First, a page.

Thread Number: 94049
/ Tag: Vintage Automatic Washers
1975 Model Dishwasher Ratings from Consumer Reports
|[Down to Last]|
|Post# 1187292   8/10/2023 at 19:29 by reactor (Oak Ridge, Tennessee-- )  || |
Haven't been on the site for awhile, busy with consulting work. However, I came upon a 1975 Westinghouse Continental 500 dishwasher, 1975 model for sale on FB Marketplace. This was the last year of production by the Westinghouse Corporation.
Before purchasing the dishwasher, I checked it out on Consumer Reports in a back issue. Westinghouse came in dead last.
The dishwasher is non-functional, per owner. She indicated it smokes when turned on. I was going to buy it and send the motor out to be rewound, if it proved to be the smoking culprit. After reading Consumer Reports review, I decide to pass, ha.
I thought others might be interested in the 1975 model ratings for all the machines, so I jotted them down. The overall scores for the 1975 model dishwashers are below.
In order of "estimated quality, with overall washing performance as the chief criterion." (Consumer Reports words in quotes.)
1.) Maytag WU400--Overall washing performance, "well above average"
Repair Record, "average"
My notes: reverse rack
2.) Kitchen-Aid KDI-17-- Overall washing performance, "above average"
Repair Record, "better than average"
3.) Kitchen-Aid KD-17--Overall Washing performance, "slightly above average"
My notes: These KA'S were Hobart manufactured
4.) General Electric GSD461--Overall Washing performance, "slightly above average"
Repair Record, "better than average"
5.) General Electric GSD250--Overall Washing performance, "slightly above average"
Repair record, "better than average"
My notes: received Consumer Reports' "A Best Buy"
All the following had washing performance below those in Group One. Ranked "in order of estimated quality." All below have "AVERAGE" washing ability per CU.
6.) Whirlpool SAU500--Repair record, "Somewhat better than average"
My notes: 1.) CU indicated the Whirlpools did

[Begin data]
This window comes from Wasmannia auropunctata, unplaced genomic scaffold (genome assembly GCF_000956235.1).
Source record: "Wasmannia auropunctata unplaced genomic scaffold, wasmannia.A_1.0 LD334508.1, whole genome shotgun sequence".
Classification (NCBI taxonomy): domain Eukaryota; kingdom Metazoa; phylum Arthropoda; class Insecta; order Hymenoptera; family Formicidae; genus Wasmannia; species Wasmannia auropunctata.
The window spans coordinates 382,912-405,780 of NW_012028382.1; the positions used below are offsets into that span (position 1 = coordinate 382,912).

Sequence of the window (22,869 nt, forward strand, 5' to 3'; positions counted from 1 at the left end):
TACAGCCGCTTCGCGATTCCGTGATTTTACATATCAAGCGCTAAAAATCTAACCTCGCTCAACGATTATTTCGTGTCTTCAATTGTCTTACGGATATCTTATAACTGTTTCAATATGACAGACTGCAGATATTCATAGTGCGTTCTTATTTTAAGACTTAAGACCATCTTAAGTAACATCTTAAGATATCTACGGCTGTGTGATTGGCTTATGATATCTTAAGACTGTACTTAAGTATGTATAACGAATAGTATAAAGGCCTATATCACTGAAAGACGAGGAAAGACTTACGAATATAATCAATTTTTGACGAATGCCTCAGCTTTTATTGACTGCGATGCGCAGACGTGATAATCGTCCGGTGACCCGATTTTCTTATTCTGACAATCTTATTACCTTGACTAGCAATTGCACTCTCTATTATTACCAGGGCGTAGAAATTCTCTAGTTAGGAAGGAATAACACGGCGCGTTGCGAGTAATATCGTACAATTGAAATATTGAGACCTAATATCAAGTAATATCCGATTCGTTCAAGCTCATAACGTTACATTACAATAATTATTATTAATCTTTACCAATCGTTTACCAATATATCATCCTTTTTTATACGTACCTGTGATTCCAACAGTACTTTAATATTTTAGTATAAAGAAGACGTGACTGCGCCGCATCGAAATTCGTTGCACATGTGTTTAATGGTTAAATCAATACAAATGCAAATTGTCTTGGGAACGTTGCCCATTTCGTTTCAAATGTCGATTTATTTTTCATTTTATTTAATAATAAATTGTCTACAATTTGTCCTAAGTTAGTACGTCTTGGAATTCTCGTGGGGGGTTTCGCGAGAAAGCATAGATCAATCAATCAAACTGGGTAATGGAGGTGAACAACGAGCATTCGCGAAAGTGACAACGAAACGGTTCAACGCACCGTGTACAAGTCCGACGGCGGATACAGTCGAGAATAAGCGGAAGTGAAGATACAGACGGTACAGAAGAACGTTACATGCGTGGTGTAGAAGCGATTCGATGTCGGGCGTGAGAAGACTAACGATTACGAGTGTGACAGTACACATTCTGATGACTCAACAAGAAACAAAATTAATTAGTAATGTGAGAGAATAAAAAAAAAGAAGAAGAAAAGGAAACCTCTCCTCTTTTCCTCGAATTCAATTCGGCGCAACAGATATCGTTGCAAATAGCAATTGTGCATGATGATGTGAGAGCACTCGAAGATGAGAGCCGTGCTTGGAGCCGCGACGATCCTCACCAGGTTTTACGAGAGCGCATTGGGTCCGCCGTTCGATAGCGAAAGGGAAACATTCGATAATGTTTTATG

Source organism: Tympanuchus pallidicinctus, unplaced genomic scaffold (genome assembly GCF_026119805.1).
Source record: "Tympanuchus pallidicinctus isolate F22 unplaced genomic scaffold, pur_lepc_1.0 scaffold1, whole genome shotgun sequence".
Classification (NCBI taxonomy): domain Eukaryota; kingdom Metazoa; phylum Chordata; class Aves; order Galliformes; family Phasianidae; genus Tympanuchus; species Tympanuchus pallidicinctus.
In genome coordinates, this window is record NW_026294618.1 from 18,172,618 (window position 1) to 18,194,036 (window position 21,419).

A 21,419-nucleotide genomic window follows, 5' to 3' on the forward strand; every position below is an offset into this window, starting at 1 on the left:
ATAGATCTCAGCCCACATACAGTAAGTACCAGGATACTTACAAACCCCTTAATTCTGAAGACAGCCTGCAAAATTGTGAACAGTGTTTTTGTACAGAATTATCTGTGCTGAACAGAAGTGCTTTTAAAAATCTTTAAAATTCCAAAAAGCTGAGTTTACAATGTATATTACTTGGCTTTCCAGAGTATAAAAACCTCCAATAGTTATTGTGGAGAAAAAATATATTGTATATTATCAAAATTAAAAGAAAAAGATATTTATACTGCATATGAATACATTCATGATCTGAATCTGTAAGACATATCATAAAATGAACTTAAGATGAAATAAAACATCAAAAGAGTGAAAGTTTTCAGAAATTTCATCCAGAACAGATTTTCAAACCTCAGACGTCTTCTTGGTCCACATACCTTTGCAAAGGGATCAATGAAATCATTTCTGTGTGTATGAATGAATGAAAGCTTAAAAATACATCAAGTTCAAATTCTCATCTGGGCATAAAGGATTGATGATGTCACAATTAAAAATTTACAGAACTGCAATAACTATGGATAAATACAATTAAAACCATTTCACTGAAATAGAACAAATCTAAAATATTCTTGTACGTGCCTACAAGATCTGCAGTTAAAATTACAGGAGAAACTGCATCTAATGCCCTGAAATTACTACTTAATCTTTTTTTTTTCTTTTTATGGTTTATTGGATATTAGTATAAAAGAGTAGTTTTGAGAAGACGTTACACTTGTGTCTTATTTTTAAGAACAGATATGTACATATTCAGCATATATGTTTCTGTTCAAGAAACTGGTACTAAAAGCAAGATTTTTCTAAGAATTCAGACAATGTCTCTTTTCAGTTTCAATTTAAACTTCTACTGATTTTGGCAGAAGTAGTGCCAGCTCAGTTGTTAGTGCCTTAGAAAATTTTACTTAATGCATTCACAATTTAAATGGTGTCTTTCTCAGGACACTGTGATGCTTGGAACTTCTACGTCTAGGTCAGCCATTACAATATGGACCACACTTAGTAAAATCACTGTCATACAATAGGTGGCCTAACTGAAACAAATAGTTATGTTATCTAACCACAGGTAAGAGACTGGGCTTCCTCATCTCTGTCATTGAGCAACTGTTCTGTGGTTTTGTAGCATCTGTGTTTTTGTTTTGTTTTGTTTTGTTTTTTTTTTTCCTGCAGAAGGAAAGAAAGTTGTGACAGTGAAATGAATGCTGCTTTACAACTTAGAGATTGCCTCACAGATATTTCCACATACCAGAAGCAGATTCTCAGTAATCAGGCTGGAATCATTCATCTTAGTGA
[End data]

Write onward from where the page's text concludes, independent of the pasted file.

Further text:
not dispose of lasagna noodles as the others
were able to and filter required extensive
cleaning. 2.) These were pre power-module.
3.) CU indicated this was the "quietest" model
of all dishwashers tested.
7.) Waste King Universal. 878-200--Repair Record, "somewhat worse than average."
8.) Whirlpool SAU325--see Whirlpool above
9.) Sears Kenmore 7213 and 7211--Repair Record, "average"
My notes: Both have roto-racks. CU indicated
the rotating racks made loading, "somewhat
10.) Tappan 61-1151--repair record, "somewhat worse than average"
My notes: D&M built. NOT the Reversa-Jet which
had been discontinued
Consumer Reports rated the two Westinghouse dishwashers in a separate group being indicated as "judged lower in overall quality than those preceding."
11.) Westinghouse SU500--overall washing ability, "slightly below average"
repair record, "somewhat worse than average"
12.) Westinghouse SU400--overall washing ability, "well below average"
My notes: Both the above Westinghouse units use racks
without rollers, but instead utilize "slides." CU
indicated these were "difficult" to move and were "poorly
constructed." CU indicated both Westinghouse dishwashers
arrived with manufacturing defects.
Consumer Reports ranked the three following as "NOT ACCEPTABLE" as door latches could be closed with door open, activating machine and cause potential scalding of a person or child. They did not test them any further.
Wards Signature 942